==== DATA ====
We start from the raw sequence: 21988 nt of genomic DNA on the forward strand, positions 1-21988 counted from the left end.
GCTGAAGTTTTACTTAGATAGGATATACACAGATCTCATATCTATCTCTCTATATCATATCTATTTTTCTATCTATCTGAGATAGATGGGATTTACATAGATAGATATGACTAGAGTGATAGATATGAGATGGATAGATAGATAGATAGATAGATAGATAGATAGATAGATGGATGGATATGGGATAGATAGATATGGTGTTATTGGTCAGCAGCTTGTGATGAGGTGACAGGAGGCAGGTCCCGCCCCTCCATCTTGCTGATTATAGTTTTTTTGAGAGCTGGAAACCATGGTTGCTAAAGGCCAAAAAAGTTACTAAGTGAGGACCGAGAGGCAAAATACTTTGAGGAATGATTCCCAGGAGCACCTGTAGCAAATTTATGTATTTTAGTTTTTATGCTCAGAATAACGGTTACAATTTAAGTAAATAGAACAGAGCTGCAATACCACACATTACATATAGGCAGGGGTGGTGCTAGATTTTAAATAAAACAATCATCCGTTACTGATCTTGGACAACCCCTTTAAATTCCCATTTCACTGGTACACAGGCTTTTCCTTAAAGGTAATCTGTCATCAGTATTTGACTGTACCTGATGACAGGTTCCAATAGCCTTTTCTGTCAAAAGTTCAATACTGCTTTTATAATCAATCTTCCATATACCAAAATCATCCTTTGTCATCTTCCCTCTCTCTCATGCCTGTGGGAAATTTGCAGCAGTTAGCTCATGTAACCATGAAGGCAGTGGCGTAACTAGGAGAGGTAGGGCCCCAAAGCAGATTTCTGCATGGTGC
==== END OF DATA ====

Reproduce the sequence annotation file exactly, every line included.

We start from the raw sequence: 21988 nt of genomic DNA on the forward strand, positions 1-21988 counted from the left end.
GCTGAAGTTTTACTTAGATAGGATATACACAGATCTCATATCTATCTCTCTATATCATATCTATTTTTCTATCTATCTGAGATAGATGGGATTTACATAGATAGATATGACTAGAGTGATAGATATGAGATGGATAGATAGATAGATAGATAGATAGATAGATAGATAGATGGATGGATATGGGATAGATAGATATGGTGTTATTGGTCAGCAGCTTGTGATGAGGTGACAGGAGGCAGGTCCCGCCCCTCCATCTTGCTGATTATAGTTTTTTTGAGAGCTGGAAACCATGGTTGCTAAAGGCCAAAAAAGTTACTAAGTGAGGACCGAGAGGCAAAATACTTTGAGGAATGATTCCCAGGAGCACCTGTAGCAAATTTATGTATTTTAGTTTTTATGCTCAGAATAACGGTTACAATTTAAGTAAATAGAACAGAGCTGCAATACCACACATTACATATAGGCAGGGGTGGTGCTAGATTTTAAATAAAACAATCATCCGTTACTGATCTTGGACAACCCCTTTAAATTCCCATTTCACTGGTACACAGGCTTTTCCTTAAAGGTAATCTGTCATCAGTATTTGACTGTACCTGATGACAGGTTCCAATAGCCTTTTCTGTCAAAAGTTCAATACTGCTTTTATAATCAATCTTCCATATACCAAAATCATCCTTTGTCATCTTCCCTCTCTCTCATGCCTGTGGGAAATTTGCAGCAGTTAGCTCATGTAACCATGAAGGCAGTGGCGTAACTAGGAGAGGTAGGGCCCCAAAGCAGATTTCTGCATGGTGC